Trenchant analysis of what’s going on in Israel-Palestine is not something I’m accustomed to hearing on CBC Radio. Some of the most insightful commentary on Israeli behavior can certainly be heard on programs like The Sunday Edition and The Current, but reports on Israel’s occupation and growing Palestinian non-violent resistance are virtually absent from CBC’s half-hour evening news. The subject seems to be taboo.

Indeed, at the close of her Friday morning interview with Ben-Ami and Berns-McGown, The Current‘s stand-in host Pia Chatapati speaks of letting “the conversation begin.”

Berns-McGown’s comments about the criticism-of-Israel taboo are as full-throated a call for telling the truth as one can imagine. Her voice trembling at times, she had things to say I don’t recall ever being articulated over Canadian airwaves (time codes in brackets):

[5:24] “I think it’s really problematic to equate the [state of Israel] with the Jewish people. I think that’s a really problematic and, one could argue, deeply antisemitic stand.”

[11:00] “If you’re critiquing the fact that Israel privileges one ethno-religious group, and discriminates against and actively, in some cases, oppresses another ethno-religious group (notably Palestinians, but not only Palestinians), and has used and continues to use expulsion and occupation and institutional marginalization to achieve those goals, those are very legitimate observations.”

[13:16] “[Israeli government] policies are fundamentally un-Judaic, because a central tenet of Judaism is that you do not do unto others what you do not want to have done to you. And many Jews, and a growing number particularly of young Jews, are separating themselves from self-identifying with being Jewish because they don’t want to be associated with this, precisely because establishment organizations conflate the idea of being Jewish with these policies.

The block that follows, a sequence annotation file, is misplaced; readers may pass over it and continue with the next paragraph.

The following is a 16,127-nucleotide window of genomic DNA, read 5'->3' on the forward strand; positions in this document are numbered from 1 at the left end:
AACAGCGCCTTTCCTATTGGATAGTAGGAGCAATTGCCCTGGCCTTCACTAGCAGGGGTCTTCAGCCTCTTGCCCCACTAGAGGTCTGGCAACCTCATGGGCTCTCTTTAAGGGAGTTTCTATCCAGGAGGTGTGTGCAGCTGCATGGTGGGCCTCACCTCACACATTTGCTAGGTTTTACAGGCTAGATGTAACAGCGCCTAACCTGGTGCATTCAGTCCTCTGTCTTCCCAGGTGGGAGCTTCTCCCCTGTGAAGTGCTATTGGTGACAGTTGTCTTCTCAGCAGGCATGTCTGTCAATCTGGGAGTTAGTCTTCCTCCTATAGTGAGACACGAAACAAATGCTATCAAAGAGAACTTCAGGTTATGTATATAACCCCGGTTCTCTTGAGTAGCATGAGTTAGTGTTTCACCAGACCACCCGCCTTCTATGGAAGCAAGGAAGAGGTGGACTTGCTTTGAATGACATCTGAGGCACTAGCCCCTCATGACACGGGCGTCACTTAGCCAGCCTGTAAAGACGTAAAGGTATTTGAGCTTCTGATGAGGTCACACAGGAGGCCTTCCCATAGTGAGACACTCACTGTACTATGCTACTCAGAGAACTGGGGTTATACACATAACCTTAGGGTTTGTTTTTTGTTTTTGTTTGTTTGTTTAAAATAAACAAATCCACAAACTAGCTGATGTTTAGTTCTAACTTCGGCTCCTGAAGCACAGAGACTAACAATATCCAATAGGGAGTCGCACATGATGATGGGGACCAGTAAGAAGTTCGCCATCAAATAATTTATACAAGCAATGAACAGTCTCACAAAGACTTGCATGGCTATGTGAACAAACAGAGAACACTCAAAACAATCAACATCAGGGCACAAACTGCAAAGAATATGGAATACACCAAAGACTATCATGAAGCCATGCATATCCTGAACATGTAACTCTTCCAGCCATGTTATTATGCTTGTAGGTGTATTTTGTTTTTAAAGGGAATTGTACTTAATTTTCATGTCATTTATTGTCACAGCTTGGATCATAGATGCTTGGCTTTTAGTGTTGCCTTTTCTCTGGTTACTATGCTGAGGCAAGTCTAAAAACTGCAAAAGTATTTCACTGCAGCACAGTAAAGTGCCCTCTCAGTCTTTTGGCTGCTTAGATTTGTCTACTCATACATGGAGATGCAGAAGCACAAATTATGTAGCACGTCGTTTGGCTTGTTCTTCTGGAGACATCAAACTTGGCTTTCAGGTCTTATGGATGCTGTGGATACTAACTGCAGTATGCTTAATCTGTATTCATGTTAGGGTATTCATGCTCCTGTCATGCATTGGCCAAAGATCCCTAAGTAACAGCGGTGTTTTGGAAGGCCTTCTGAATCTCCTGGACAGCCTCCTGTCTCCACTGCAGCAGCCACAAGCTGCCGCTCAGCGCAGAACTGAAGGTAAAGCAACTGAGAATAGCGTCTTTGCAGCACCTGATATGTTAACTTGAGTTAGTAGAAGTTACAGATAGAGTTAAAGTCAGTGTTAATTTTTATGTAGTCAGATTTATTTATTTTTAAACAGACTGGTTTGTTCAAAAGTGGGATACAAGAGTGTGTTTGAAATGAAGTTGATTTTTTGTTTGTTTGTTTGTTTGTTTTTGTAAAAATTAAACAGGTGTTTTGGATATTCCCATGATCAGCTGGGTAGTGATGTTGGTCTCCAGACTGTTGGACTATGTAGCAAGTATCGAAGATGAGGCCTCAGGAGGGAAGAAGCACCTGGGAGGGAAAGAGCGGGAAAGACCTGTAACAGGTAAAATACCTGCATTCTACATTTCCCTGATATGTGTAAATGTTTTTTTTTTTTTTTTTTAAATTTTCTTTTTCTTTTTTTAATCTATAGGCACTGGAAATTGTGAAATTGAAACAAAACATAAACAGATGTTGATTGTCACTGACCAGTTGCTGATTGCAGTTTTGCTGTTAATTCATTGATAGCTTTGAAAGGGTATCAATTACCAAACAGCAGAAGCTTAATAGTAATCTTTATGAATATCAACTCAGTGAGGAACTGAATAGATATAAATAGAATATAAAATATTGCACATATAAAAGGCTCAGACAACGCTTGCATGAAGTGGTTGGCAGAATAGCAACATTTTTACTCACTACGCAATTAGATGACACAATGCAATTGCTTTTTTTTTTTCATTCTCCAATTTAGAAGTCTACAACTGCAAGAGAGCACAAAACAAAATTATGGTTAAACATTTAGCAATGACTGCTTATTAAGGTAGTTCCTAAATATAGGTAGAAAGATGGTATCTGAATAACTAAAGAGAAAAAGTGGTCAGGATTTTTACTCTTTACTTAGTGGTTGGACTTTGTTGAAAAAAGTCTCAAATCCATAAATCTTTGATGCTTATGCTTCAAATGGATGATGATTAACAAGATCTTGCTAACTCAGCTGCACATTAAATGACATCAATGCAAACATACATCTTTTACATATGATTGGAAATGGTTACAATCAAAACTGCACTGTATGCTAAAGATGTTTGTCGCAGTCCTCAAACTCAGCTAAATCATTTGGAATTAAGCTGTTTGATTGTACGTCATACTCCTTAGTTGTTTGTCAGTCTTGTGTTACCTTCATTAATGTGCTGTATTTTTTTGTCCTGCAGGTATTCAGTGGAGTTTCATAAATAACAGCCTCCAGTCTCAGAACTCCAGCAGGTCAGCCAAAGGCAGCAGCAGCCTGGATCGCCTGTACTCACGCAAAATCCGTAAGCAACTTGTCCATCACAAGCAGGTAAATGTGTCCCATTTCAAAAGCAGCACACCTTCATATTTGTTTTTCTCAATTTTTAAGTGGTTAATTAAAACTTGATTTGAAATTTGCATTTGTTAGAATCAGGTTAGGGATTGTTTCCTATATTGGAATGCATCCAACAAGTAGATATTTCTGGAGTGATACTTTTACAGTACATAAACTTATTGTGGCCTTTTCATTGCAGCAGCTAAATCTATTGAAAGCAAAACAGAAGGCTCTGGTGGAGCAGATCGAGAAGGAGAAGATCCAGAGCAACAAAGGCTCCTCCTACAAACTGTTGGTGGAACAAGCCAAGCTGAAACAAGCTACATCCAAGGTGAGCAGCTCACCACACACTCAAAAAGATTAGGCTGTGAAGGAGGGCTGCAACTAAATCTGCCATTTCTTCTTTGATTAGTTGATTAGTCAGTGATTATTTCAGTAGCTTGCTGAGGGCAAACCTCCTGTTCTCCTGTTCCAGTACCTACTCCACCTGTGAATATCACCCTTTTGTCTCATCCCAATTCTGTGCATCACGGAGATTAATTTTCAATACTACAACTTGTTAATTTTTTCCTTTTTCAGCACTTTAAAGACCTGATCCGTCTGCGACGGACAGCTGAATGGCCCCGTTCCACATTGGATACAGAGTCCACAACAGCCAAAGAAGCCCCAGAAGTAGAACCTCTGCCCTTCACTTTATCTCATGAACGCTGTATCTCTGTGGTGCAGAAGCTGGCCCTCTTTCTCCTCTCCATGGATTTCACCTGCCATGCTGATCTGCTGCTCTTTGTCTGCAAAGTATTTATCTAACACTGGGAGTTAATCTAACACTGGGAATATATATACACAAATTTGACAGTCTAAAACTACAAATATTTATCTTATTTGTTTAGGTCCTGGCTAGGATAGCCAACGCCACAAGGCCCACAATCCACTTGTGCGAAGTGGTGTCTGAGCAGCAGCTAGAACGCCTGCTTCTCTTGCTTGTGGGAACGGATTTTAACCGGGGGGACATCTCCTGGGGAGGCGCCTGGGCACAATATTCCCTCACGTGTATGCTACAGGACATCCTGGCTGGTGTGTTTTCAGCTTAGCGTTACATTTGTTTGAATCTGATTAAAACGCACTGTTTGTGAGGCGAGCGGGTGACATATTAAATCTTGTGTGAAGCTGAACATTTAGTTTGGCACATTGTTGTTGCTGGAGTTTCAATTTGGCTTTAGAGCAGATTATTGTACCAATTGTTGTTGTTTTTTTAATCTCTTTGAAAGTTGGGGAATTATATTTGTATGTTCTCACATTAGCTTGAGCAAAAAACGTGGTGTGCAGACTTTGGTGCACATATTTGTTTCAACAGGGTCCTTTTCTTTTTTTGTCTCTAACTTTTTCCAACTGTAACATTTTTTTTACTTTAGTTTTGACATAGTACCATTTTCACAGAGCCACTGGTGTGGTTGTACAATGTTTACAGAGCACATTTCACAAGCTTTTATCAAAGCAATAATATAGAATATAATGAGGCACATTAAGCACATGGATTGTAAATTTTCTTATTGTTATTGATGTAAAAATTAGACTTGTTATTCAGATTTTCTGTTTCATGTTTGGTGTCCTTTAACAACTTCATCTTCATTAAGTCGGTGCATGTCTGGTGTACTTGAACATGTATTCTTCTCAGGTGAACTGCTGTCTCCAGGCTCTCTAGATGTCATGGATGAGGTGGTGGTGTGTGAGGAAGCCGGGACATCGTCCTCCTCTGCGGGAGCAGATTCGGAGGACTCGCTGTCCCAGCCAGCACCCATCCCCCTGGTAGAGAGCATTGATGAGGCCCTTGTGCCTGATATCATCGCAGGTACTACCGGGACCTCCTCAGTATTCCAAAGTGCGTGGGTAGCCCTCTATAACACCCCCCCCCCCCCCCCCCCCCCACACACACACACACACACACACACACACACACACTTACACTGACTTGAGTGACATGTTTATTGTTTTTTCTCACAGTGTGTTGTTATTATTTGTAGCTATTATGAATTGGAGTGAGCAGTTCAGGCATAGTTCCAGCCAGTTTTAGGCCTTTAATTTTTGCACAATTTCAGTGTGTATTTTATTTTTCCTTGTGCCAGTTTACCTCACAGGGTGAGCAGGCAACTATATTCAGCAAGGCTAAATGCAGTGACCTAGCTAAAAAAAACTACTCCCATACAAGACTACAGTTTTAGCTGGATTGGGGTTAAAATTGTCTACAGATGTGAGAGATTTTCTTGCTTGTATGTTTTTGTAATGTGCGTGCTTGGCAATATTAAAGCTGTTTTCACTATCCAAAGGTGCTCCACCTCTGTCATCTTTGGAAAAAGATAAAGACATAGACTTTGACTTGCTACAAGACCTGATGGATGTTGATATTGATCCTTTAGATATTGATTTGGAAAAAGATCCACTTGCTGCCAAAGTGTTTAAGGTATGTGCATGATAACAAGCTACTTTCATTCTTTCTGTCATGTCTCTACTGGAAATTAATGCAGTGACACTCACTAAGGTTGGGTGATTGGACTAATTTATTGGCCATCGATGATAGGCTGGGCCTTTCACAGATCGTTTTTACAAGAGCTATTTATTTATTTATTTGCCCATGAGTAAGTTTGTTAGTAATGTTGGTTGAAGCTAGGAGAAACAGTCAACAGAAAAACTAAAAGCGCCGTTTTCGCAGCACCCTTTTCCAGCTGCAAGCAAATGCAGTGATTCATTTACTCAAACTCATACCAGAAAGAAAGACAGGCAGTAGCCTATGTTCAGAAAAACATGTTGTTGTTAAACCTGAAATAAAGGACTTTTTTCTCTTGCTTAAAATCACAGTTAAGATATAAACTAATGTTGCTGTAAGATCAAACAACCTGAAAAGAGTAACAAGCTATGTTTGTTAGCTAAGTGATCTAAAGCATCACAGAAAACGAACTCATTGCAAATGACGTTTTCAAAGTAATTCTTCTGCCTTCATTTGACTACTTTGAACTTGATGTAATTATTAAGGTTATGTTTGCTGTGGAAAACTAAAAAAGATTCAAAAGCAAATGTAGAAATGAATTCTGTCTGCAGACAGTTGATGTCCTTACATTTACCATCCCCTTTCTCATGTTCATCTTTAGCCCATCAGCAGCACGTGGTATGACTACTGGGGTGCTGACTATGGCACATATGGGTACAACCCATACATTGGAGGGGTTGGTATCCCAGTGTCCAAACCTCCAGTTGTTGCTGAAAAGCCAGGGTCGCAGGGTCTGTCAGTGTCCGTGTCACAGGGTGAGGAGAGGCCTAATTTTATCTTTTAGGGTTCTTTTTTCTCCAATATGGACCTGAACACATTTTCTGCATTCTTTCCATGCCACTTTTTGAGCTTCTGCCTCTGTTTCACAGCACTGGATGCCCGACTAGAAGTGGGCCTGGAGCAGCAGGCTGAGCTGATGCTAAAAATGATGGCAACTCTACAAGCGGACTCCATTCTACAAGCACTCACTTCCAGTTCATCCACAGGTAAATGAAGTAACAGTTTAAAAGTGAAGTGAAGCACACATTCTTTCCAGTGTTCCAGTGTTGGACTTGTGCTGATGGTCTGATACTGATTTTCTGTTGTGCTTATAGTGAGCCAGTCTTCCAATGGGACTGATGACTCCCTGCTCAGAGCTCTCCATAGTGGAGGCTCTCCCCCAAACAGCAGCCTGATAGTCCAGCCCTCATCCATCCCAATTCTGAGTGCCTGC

[19:12] “We desperately need to have a conversation about this. It’s only when you talk about these issues, and you’re not afraid to talk about them for fear of being smeared as a racist that you can actually talk it all out. Not talking about it is not doing Israel or Jews any favours. We need to lift the taboo and we need to stop exempting Israel from criticism.”

In response to the central argument of Israel supporters that everyone else commits horrid crimes, and that Israel gets singled out (anti-Semitically), Berns-McGown articulates the counter-position in succinct and compelling fashion:

[16:31] “Of course there are lots of states that do nasty things. But Israel purports to be a Western democracy. If you want to be in the club of Western democracies, you are going to be held accountable and expected to hold the standards that Western democracies hold, and criticism is not only fair game, but it’s essential … Israel behaves in ways, again, that many Jews and many Israelis see as un-Judaic and really problematic and not true to the core of what it means to be Jewish … Israel is actually being singled out for exemption from criticism by remarks like the Prime Minister’s.”